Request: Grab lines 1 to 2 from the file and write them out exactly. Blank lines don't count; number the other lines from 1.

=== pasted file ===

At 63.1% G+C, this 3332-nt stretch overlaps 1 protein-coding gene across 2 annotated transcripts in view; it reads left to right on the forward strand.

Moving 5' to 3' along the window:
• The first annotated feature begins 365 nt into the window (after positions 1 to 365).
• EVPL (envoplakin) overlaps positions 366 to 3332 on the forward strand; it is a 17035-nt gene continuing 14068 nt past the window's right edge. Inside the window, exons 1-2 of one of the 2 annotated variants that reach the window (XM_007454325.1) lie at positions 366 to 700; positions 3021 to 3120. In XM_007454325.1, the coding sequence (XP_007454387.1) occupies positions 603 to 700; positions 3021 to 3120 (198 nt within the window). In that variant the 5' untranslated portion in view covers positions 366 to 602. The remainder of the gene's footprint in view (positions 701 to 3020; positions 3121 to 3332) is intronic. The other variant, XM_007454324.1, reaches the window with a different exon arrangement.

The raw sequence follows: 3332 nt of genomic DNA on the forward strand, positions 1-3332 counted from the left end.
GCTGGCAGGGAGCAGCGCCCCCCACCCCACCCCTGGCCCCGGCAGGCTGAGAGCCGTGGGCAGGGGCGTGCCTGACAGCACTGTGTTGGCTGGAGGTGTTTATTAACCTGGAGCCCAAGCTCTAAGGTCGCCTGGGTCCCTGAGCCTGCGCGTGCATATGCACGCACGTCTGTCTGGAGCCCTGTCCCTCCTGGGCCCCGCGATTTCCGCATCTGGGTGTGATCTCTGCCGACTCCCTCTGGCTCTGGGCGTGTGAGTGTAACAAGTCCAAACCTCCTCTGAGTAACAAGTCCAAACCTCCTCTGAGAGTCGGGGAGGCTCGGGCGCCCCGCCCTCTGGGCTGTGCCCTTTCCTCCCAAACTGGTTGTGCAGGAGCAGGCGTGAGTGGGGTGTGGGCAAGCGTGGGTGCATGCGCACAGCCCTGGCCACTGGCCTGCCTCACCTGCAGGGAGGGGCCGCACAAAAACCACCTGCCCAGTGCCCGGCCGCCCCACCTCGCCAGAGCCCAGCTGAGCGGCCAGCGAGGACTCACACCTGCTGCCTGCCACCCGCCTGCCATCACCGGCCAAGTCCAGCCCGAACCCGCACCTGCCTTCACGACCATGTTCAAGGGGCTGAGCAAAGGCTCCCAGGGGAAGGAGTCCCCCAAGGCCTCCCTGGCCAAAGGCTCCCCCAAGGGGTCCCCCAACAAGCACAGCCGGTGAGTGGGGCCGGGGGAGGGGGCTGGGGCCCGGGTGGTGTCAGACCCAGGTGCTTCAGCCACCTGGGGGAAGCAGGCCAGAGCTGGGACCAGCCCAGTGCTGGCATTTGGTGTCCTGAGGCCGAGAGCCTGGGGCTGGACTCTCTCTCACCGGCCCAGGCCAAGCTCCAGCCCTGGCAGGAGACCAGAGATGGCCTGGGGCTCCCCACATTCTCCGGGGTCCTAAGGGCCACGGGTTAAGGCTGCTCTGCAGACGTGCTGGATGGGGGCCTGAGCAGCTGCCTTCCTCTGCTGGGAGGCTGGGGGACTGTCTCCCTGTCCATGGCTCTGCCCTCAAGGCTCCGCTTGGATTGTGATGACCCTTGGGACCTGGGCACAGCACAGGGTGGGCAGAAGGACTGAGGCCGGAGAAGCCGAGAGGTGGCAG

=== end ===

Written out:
At 63.1% G+C, this 3332-nt stretch overlaps 1 protein-coding gene across 2 annotated transcripts in view; it reads left to right on the forward strand.

Moving 5' to 3' along the window: